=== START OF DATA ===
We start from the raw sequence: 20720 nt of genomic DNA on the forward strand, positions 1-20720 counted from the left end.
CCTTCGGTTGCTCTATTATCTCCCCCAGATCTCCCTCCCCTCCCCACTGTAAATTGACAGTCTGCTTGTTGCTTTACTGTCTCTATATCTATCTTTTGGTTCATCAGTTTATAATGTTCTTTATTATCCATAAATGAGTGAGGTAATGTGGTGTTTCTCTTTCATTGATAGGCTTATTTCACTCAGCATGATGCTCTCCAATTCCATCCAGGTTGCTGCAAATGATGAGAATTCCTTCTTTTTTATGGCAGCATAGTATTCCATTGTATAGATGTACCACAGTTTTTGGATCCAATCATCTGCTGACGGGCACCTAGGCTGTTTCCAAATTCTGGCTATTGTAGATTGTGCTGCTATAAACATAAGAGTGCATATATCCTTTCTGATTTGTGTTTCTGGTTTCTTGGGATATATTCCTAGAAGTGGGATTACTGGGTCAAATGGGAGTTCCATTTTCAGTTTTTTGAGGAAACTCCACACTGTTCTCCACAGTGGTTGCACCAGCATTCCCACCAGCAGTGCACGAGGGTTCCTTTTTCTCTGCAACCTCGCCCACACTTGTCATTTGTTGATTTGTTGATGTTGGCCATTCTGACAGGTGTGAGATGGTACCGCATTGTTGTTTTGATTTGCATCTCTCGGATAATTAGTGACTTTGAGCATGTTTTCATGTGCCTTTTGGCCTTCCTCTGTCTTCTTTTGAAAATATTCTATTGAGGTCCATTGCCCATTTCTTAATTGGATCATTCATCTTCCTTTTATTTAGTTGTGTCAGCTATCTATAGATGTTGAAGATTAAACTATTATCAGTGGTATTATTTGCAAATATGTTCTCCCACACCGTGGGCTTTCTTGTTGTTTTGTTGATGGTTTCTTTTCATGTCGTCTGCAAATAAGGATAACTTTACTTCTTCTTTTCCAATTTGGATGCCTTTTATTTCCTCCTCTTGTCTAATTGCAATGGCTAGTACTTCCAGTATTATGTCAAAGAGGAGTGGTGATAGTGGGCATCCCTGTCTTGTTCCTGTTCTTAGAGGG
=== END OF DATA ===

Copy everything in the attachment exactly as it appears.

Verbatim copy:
We start from the raw sequence: 20720 nt of genomic DNA on the forward strand, positions 1-20720 counted from the left end.
CCTTCGGTTGCTCTATTATCTCCCCCAGATCTCCCTCCCCTCCCCACTGTAAATTGACAGTCTGCTTGTTGCTTTACTGTCTCTATATCTATCTTTTGGTTCATCAGTTTATAATGTTCTTTATTATCCATAAATGAGTGAGGTAATGTGGTGTTTCTCTTTCATTGATAGGCTTATTTCACTCAGCATGATGCTCTCCAATTCCATCCAGGTTGCTGCAAATGATGAGAATTCCTTCTTTTTTATGGCAGCATAGTATTCCATTGTATAGATGTACCACAGTTTTTGGATCCAATCATCTGCTGACGGGCACCTAGGCTGTTTCCAAATTCTGGCTATTGTAGATTGTGCTGCTATAAACATAAGAGTGCATATATCCTTTCTGATTTGTGTTTCTGGTTTCTTGGGATATATTCCTAGAAGTGGGATTACTGGGTCAAATGGGAGTTCCATTTTCAGTTTTTTGAGGAAACTCCACACTGTTCTCCACAGTGGTTGCACCAGCATTCCCACCAGCAGTGCACGAGGGTTCCTTTTTCTCTGCAACCTCGCCCACACTTGTCATTTGTTGATTTGTTGATGTTGGCCATTCTGACAGGTGTGAGATGGTACCGCATTGTTGTTTTGATTTGCATCTCTCGGATAATTAGTGACTTTGAGCATGTTTTCATGTGCCTTTTGGCCTTCCTCTGTCTTCTTTTGAAAATATTCTATTGAGGTCCATTGCCCATTTCTTAATTGGATCATTCATCTTCCTTTTATTTAGTTGTGTCAGCTATCTATAGATGTTGAAGATTAAACTATTATCAGTGGTATTATTTGCAAATATGTTCTCCCACACCGTGGGCTTTCTTGTTGTTTTGTTGATGGTTTCTTTTCATGTCGTCTGCAAATAAGGATAACTTTACTTCTTCTTTTCCAATTTGGATGCCTTTTATTTCCTCCTCTTGTCTAATTGCAATGGCTAGTACTTCCAGTATTATGTCAAAGAGGAGTGGTGATAGTGGGCATCCCTGTCTTGTTCCTGTTCTTAGAGGG